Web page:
The last week of April is National Immunization Week. I know this because the provincial government has been targeting ads and promoting various vaccination programs. But what I want to know is what we’re doing to make it easier for families to access these vaccines, so that we can actually increase our vaccination rates.
The national target for immunizations for infectious diseases among pre-school-age children is 95%. According to information shared this week by the C.D. Howe Institute, most provinces are failing to meet this standard. New Brunswick is leading Manitoba and British Columbia (the other provinces with similar tracking data) when it comes to school-aged children who are fully up-to-date with immunizations, with 69% of children beginning school with the suggested shots. (This appears to be a significant drop in NB vaccination numbers over the last decade, based on a provincial government report.)
The report also concludes very few parents in this country are opposed to vaccines in general, stating that only about 2% of the population is anti-vaccine. So why are so many children not getting the recommend vaccinations?
There’s a lot of common sense to the issue. The report shows younger siblings often have lower coverage; schedules get busy and lugging multiples kids to various doctors’ appointments does become a stumbling block for a lot of families. Difficulty accessing vaccination providers outside of the traditional work week hours is also believed to be a barrier for many families. Then there’s the fact parents these days grew up without the immediate threat of these diseases, so the urgency in vaccinations is maybe not as apparent as it was to the previous generation.
There are seven vaccination appointments a New Brunswick child is suggested to have before starting school. The first is easy enough; it’s meant to happen at birth at the hospital. Then there’s the 2 month, 4 month, 6 month, 12 month, 18 month, and 4 year old needles (not to mention the yearly flu shot that’s recommended). I can state from experience that even a family that believes in vaccines and tries to meet the schedule can have some immunizations fall through the cracks.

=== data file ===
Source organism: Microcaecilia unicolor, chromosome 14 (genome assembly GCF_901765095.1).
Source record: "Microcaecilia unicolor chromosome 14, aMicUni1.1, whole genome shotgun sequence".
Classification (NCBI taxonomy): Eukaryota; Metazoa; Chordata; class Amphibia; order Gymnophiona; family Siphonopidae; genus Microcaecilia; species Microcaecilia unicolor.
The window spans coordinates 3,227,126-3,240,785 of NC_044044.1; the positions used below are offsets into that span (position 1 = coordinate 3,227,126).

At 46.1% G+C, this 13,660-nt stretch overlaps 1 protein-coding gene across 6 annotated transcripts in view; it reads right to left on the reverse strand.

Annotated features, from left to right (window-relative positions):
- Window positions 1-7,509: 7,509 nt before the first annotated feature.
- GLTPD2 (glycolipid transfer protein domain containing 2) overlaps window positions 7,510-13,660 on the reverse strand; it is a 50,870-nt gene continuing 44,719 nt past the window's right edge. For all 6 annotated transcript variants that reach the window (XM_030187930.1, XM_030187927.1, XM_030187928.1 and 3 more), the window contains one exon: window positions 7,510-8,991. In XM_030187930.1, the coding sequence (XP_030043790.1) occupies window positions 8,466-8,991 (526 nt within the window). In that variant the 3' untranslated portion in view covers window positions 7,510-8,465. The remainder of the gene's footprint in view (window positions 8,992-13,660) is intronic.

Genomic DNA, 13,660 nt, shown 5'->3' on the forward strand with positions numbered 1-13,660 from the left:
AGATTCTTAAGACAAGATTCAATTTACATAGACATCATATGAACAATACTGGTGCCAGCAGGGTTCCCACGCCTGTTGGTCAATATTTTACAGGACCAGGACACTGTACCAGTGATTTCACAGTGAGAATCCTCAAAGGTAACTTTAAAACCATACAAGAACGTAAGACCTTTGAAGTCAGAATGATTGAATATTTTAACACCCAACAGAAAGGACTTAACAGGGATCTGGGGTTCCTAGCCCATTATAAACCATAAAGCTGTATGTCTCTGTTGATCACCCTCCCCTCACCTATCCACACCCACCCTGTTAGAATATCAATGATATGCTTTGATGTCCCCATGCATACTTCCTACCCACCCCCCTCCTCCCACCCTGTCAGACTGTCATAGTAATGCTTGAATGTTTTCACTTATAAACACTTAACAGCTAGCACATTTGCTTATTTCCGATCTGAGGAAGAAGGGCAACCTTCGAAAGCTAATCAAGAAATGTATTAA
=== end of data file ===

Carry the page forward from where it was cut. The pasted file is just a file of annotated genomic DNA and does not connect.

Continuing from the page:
Perhaps we need to look at programs like the Nova Scotia-based #ItDoesntHaveToHurt initiative, which used social media and the power of parents sharing information to help address pain management for children. We need to keep sharing the stories of New Brunswick children who are falling ill to preventable diseases. We need to keep sharing with anxious new parents how to manage any pain or discomfort that comes with the vaccinations. We need to keep making it easier for care givers to access immunizations, whether that’s increased public health participation, extended hours or special treatment centres, or mobile clinics that combine immunization opportunities with local play groups, car seat checks, and other events that draw parents of young children together.
I also think the little green pieces of paper I carry around to track my children’s immunizations are problematic. I’d like to think I’m at least average when it comes to by ability to keep track of important items; I don’t always have everything in its place, but I usually haven’t lost it, either. But relying on these slips of paper to make it from appointment to appointment, especially if you’re dealing with families who are co-parenting, moving, or dealing with upheaval, is not an ideal process. It’s 2017 – why haven’t we sorted out electronic medical records and a streamlined process for reminding people of things like vaccination schedules? Let’s at least talk about why an often-proposed vaccine registry isn’t up and running. Immunization must continue to be a health priority for us all.
She Said appears Saturdays in the Times & Transcript.